The Social Media & Games Law Blog addresses business and legal issues that affect the social media and game industries. Contributors are members of a legal team ranked top three in the country for video game law by Interactive Age. Published by Pillsbury Winthrop Shaw Pittman LLP
It’s an incredible time to be alive. The Digital Age has helped us reached levels of efficiency and connectivity that were unimaginable just a few decades ago. In his award-winning novel, Ready Player One, Ernest Cline, paints a picture of a not-so distant future where people spend the majority of their time experiencing life in the “Oasis,” a realistic virtual world where users interact with one another in amazing virtual environments that mimic reality in many ways, but where the rules of physics and nature are malleable, allowing the game publisher to create wildly entertaining games where virtually anything can happen. While we may not have the Oasis yet, today’s video games are rapidly evolving into similar immersive social platforms where users can play, compete and express themselves in settings that seem to be inevitably headed towards something that looks increasingly like Cline’s Oasis. One way that video game makers are able to make game backdrops more realistic and thus enrich the overall user experience is to incorporate real-world ideas and content to more closely emulate reality in the game. In response, an increasing number of intellectual property owners who object when their “property” gets incorporated into video games are bringing lawsuits that will help define the boundaries of intellectual property law in this new arena.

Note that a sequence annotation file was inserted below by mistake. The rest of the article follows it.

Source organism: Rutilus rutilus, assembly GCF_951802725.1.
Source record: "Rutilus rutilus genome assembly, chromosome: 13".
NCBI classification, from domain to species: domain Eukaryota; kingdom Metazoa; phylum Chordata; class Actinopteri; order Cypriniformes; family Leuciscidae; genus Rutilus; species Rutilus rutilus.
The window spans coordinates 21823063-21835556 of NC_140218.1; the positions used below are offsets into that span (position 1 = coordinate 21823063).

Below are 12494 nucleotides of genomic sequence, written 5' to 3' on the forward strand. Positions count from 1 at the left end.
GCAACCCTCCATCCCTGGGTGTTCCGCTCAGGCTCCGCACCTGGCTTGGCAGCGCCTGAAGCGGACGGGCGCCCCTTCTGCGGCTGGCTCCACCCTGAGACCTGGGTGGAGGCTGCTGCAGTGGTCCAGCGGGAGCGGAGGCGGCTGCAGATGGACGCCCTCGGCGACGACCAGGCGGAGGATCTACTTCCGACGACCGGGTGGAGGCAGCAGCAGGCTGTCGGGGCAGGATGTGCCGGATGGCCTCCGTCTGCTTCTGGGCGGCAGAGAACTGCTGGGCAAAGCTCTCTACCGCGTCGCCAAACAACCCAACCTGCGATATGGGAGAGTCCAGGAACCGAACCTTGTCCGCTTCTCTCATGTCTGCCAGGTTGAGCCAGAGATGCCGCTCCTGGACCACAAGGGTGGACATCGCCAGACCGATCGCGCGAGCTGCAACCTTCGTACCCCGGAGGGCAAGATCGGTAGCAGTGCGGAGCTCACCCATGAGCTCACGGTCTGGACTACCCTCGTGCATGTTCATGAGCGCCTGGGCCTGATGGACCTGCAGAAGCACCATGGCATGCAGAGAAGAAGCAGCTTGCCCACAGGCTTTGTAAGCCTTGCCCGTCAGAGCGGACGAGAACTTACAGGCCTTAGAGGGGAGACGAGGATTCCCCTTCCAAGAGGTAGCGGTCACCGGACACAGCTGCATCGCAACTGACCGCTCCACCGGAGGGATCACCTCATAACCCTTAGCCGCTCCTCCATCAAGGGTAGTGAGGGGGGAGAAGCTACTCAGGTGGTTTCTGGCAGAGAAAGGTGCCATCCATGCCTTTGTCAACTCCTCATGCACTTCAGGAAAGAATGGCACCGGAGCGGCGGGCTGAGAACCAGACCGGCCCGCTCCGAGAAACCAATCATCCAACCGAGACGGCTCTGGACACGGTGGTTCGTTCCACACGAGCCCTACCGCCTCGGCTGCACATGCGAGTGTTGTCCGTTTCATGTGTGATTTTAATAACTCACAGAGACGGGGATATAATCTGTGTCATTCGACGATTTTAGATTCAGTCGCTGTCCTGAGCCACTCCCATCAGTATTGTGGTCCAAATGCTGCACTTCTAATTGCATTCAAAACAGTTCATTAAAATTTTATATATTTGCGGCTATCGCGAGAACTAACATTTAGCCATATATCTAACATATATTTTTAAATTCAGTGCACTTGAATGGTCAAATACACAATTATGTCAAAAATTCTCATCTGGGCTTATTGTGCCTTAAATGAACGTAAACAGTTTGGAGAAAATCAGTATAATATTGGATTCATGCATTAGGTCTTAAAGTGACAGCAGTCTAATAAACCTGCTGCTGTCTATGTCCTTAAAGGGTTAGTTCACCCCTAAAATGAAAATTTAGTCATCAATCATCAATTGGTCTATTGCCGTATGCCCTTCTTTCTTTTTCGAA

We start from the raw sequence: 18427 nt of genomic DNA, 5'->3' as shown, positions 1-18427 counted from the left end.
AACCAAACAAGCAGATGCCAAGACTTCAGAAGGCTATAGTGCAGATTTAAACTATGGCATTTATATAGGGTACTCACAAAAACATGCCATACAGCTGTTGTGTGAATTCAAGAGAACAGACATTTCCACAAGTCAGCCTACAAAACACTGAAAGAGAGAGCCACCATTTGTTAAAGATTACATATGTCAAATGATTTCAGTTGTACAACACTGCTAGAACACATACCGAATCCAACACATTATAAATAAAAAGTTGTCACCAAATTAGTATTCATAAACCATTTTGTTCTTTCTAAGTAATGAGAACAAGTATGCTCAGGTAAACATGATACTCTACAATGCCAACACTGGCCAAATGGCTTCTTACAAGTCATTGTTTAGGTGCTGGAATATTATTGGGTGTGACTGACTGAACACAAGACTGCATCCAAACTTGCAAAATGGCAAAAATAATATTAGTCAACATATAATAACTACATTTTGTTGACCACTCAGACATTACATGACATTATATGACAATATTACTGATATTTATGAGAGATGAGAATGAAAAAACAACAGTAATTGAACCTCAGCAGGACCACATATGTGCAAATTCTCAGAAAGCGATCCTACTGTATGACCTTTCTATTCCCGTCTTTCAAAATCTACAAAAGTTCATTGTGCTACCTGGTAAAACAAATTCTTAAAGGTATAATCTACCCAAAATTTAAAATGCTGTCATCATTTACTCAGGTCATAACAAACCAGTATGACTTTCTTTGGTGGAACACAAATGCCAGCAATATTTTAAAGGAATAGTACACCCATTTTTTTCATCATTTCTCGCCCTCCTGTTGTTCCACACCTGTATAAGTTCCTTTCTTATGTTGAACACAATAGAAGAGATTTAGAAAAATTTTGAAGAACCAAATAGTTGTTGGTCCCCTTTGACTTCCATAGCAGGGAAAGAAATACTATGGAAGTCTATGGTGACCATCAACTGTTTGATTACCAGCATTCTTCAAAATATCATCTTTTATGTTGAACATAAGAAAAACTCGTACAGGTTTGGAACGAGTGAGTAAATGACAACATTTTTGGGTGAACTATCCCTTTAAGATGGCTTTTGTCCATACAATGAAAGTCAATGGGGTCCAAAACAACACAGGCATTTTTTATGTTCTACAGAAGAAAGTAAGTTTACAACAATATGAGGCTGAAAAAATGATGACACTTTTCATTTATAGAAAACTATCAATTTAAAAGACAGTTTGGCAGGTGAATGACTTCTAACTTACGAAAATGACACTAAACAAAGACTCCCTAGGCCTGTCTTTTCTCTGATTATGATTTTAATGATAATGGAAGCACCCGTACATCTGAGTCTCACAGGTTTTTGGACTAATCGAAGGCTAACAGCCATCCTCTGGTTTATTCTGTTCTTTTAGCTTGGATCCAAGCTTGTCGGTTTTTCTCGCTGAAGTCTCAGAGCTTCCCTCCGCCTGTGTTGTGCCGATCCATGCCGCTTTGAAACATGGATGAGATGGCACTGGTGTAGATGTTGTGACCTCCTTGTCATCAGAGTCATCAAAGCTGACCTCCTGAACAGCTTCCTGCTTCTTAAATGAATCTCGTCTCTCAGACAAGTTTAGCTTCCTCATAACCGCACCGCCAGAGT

(Note, this post has spoilers for Avengers: Endgame.)
Perhaps one of the most mesmerizing scenes in Avengers: Endgame is where all the MCU superheroes (including those on Titan) come through Dr. Strange’s portals to enter the battle against Thanos. In Avengers: Infinity War, Dr. Strange didn’t use these portals to send Iron Man and the others on Titan back to Earth before everyone got dusted, but that alternative storyline certainly may have been one that fans would have enjoyed. Understandably, one enormous limiting factor to alternative storylines is cost—especially when $600-800 million was spent to create the two movies as they are. Future advances in artificial intelligence technologies may change that. Indeed, a number of large tech companies are already interested in creating interactive content to personalize storytelling (e.g., Black Mirror’s “Bandersnatch” episode), and recent developments in machine learning algorithms (including those fueling the creation of photorealistic images) may bring us closer to that reality sooner than later. If so, under what circumstances will companies own and get to collect on the copyright?